History of OS (Operating System)

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HISTORY OF OPERATING SYSTEMS


The earliest of computers didn't have an operating system.  By the early 1960's, commercial computer vendors were supplying quite extensive tools for streamlining the development, scheduling and execution of jobs on batch processing systems.

Through the 1960's, several concepts were developed which drove the development of operating systems.  The IBM System 360 produced a family of mainframe computer that served consumers with differing capacities and prices.  A single operating system was planned for these computers rather than developing generic programs for every individual model.

This concept of a single OS that will fit an entire product line was crucial for the success of System 360.  In fact, IBM's current mainframe operating systems are distant relatives of this original system.  The advantage to this is that applications written for the OS 360 can still be run on modern machines.

The OS 360 system also contained another important advance affecting today's computers:  the development of a hard disk permanent storage device which IBM called DASD. 

A second key development was the concept of time sharing.  Time sharing involves sharing the resources of expensive computers among multiple computer users interacting in real time with the system.  What that essentially means is that all of the users have the illusion of exclusive access to the machine.  The most famous of time sharing system was called Multics.

Multics served as an inspiration to a number of operating systems developed in the 1970's.  Most notably was the Unix system.  Another commercially popular mini-computer operating system was VMS.

The first microcomputers did not have the capacity or need for the elaborate operating systems that had originally been developed for mainframes and minis.  Smaller operating systems were developed and often loaded from ROM and known as Monitors.

One notable early disk-based OS was CP/M which was supported on many early micro-computers and was largely cloned when MS-DOS was created.  MS-DOS became wildly popular as the operating system chosen for the IBM PC. 

The successive operating systems that came from MS-DOS made Microsoft one of the most profitable companies in the world with the development of Windows.  The only other alternative throughout the 1980's was Mac OS which was tied intimately to the Apple McIntosh computer.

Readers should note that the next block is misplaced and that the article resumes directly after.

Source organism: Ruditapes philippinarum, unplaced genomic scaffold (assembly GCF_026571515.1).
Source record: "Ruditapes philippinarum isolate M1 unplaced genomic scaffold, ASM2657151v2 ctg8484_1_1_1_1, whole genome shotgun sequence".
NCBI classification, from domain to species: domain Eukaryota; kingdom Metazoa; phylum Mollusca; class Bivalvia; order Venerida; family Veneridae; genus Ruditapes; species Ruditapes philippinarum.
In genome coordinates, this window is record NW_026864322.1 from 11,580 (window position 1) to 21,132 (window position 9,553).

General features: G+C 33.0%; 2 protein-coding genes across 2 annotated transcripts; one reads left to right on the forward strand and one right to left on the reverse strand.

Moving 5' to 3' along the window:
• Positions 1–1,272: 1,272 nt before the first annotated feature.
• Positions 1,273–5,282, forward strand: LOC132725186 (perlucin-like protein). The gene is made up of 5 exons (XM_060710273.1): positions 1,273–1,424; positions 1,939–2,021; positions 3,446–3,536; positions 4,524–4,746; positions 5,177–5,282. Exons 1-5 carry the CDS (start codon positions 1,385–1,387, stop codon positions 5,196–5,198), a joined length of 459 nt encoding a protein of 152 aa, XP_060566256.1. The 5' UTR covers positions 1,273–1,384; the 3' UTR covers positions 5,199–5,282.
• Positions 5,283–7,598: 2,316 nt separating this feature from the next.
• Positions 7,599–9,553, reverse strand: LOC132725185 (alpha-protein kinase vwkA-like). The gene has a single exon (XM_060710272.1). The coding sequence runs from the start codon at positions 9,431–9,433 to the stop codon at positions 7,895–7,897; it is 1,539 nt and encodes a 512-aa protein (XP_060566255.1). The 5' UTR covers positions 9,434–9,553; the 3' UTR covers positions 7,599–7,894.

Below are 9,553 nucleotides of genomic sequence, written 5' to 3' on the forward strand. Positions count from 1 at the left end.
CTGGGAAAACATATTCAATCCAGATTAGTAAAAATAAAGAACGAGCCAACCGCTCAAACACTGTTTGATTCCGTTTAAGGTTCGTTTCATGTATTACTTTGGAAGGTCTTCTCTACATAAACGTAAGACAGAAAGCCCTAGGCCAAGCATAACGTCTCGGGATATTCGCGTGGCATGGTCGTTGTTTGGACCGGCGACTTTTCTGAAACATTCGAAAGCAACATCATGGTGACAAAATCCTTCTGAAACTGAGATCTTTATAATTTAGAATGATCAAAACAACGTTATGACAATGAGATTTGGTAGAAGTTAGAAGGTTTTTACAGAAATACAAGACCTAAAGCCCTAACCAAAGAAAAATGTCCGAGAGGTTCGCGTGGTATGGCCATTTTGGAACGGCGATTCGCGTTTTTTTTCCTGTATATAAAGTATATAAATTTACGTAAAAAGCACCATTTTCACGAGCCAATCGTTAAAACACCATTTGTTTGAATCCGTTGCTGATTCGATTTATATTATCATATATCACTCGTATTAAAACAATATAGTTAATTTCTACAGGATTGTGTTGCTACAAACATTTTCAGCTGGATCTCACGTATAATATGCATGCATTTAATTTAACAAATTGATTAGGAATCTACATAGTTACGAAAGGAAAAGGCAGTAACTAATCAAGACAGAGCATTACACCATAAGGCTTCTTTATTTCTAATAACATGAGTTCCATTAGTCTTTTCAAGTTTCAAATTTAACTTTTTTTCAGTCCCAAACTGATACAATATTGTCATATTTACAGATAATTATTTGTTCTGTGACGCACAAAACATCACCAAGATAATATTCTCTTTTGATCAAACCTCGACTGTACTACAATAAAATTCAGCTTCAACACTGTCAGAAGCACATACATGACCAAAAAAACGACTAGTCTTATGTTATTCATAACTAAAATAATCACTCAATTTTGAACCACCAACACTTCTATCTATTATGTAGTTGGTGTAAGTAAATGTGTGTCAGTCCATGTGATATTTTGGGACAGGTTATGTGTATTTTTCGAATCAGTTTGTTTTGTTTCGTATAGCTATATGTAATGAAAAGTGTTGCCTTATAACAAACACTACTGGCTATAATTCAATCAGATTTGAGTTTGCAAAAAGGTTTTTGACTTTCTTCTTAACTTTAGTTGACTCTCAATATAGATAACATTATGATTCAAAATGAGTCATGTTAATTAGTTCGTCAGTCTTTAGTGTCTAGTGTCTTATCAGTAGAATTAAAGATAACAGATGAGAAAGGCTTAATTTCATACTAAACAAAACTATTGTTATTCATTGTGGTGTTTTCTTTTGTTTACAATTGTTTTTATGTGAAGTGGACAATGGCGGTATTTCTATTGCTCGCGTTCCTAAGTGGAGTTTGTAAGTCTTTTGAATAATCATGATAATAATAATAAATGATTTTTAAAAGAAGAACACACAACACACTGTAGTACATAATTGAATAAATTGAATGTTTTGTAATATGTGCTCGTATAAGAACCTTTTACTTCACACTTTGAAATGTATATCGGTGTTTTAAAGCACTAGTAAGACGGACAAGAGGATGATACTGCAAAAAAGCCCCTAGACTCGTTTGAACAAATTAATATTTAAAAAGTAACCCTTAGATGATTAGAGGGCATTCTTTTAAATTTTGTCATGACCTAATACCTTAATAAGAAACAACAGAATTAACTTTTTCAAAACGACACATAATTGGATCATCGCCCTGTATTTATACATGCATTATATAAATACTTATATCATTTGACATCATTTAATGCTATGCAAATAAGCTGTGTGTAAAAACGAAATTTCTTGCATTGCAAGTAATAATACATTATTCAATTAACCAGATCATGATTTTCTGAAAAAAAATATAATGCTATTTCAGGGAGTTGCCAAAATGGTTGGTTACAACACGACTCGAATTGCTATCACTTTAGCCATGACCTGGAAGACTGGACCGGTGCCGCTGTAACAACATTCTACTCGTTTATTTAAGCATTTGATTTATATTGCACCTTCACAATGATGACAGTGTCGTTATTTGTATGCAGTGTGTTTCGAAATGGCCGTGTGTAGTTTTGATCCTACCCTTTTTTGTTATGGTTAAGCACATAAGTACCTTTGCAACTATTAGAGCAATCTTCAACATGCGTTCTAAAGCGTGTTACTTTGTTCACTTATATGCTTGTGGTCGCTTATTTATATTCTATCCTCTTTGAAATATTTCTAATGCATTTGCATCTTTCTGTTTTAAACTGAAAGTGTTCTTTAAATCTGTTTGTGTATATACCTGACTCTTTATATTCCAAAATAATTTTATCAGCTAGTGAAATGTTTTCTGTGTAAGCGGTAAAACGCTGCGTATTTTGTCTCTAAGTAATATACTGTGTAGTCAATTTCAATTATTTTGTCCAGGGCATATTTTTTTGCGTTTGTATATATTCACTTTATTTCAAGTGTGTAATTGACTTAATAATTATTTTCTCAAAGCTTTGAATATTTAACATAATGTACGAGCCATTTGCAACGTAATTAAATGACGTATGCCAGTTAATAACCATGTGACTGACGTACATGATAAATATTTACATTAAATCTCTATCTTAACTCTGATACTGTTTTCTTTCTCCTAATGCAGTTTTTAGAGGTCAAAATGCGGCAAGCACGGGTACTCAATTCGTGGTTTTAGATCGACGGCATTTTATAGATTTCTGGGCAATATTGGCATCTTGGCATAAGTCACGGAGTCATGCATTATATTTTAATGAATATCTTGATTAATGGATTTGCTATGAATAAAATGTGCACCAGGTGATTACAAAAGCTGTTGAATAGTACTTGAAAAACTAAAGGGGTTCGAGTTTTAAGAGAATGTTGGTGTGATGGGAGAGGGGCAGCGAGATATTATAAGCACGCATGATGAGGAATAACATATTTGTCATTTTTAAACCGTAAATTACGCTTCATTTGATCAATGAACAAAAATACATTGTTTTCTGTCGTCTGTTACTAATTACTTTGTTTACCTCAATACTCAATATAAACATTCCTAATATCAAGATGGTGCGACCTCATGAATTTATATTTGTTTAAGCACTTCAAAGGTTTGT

By the 1990s, the microcomputer had evolved to the point where it became increasingly desirable.  Everyone wanted a home computer.  Microsoft had already come out with Windows 95 and 98, but people longed for more power and more options.  Microsoft's response to this change was the development of Windows NT which served as the basis for Microsoft's desktop operating system line that launched in 2001.

Apple was also rebuilding their own operating system on top of Unix core as Mac OS X also released in 2001 developing one of the business world's greatest rivalries. 

Today, our operating systems usually have a graphical user interface (GUI) which uses a pointing device such as a mouse of stylus for input in addition to the keyboard.  Older systems and we mean REALLY OLD use a command line interface asking for commands to be entered via the keyboard.

Both models are centered on a shell which accepts and processes commands from the user.  The user may be asked to click on a button or type in a command upon an on-screen prompt.

By far, the most common operating system in use today is Windows XP, but Microsoft has just released their newest Windows project Windows Vista. Linux is also another popular OS as is Unix.  We'll explore them later on in the book, but each offers its own particular advantages and disadvantages.

Considering the boom of the technology market, it's really a surprise that there are so few operating systems in existence.  There really isn't an easy explanation for this, but it is a reality.  It would only seem logical that with all of the different computer manufacturers out there, there would be more of a choice for an OS than what there is.  It is certainly another anomaly in the world of computer technology.

So what exactly do operating systems do?  Since they really are the brain of the computer, they do quite a bit!

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